Jesuits, UNHCR Partner to Improve Living Conditions of Deprived Populations in South Sudan

JRS Programme Manager Felix Omollo (R) with UN High Commissioner for Refugees, Filippo Grandi visiting a JRS project in Yambio, South Sudan.

The leadership of the international refugee organization of the Society of Jesus (Jesuits), the Jesuit Refugee Service (JRS) has partnered with the United Nations High Commissioner for Refugees (UNHCR) to improve the living conditions of deprived populations in South Sudan.

In a Thursday, February 4 report obtained by ACI Africa, the leadership of JRS says it has partnered with the UNHCR in realizing four Quick Impact Projects (QIP) in various areas under South Sudan’s Catholic Diocese of Tombura-Yambio.

“QIPs are aimed at improving the living conditions of those in need of humanitarian aid, like refugees and IDPs living in South Sudan, which is home to Africa’s largest refugee and humanitarian crisis,” officials of JRS say in the report.

With the support of the South Sudanese government, the leaders of the two entities say they have so far provided “55 semi-permanent housing (tukul) to returning IDPs with special needs in the Nzara and Yambio counties, a community center in Bazunga, and the renovation of the Sue and Uze bridges.”

According to the leadership of the 40-year-old Jesuit agency, “The building and renovation projects have provided much needed shelter, a safe place for refugee communities to socialize, and bridges that will allow the transport of medical supplies, allow traders to transport their goods to local markets, and make it possible for refugee children to attend school.”


Among the beneficiaries of the semi-permanent housing by JRS and UNHCR is Sunday Borote, a person living with disability and whose family includes a mother and six siblings.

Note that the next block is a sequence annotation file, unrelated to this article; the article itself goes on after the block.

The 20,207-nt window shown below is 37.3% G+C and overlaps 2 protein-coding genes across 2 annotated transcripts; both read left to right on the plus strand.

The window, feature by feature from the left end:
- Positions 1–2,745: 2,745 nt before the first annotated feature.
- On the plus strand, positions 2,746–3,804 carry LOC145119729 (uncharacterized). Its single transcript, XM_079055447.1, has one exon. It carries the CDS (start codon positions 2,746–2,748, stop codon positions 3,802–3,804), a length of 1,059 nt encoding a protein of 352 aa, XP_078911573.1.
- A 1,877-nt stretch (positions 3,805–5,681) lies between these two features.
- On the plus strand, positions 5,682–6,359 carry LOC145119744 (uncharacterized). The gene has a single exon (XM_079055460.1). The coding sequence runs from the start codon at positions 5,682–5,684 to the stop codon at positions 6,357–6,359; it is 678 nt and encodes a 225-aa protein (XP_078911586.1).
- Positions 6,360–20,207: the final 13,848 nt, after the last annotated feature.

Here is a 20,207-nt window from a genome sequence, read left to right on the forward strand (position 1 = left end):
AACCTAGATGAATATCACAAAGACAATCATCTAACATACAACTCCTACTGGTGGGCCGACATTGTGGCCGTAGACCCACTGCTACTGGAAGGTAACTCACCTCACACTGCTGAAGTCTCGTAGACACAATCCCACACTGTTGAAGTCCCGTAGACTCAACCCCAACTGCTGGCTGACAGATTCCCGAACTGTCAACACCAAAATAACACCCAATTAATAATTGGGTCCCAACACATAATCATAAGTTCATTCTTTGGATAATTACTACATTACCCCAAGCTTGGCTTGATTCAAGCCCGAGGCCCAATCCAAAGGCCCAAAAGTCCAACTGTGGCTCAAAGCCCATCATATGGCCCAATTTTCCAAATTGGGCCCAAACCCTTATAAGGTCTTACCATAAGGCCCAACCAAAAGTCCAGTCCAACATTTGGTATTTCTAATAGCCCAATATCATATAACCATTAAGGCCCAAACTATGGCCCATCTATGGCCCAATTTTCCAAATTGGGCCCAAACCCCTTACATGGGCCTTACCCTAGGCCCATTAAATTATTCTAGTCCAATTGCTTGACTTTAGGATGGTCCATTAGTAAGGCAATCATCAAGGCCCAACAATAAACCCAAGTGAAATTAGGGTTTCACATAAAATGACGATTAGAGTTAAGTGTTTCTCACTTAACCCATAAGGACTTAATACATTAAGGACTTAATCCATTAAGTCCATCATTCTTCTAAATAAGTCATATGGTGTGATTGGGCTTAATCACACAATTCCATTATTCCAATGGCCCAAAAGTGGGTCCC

“All of us were sharing a single room, and it was very difficult for us to enlarge or even renovate our tukul every year with grass, because things are very expensive in the market,” Borote has been quoted as saying in the February 4 report.

The ability of changing the living conditions of people like Borote is a fulfillment of “Pope Francis’ invitation to promote encounters and build bridges,” JRS South Sudan Country Director, Noelle Fitzpatrick says, adding that the call has been ringing in her ears for some time.

“UNHCR’s support of JRS projects in South Sudan has allowed us to reimagine our collaborative relationship and to forge ahead as partners, especially during the pandemic that has adversely affected forcibly displaced people and IDPs,” Ms. Fitzpatrick has been quoted as saying in the report.

The Juba-based JRS official adds, “As a faith-based organization, our central tenant is hope. We must help others to see refugee settlements as places of opportunity rather than desperation.”

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On his January 27 visit to South Sudan to assess the QIPs, the Commissioner of the UNHCR, Filippo Grandi, acknowledged with appreciation the work of JRS among the deprived populations in the East-Central African nation saying, “I have seen the great work that JRS and its partners do, in responding to basic needs.”

Having realized the QIPs, the two organizations are now shifting their attention to meeting “two primary challenges,” which include implementing quality education initiatives and assisting returning refugees and IDPs as they settle into urban areas.

With more South Sudanese migrating to more urbanized areas, “there is the potential for conflict over resources,” Ms. Fitzpatrick has observed.

In the February 4 report, the JRS Country Director in South Sudan confirms that the agency will continue partnering with UNHCR in accompanying “forcibly displaced people” in the nine-year-old country.

Founded in November 1980 by Jesuit Fr. Andrew Arrupe, the mission of JRS is “to accompany, serve, and advocate on behalf of refugees and other forcibly displaced persons, that they may heal, learn, and determine their own future.”


This story was adapted from the February 4 report by JRS Eastern Africa.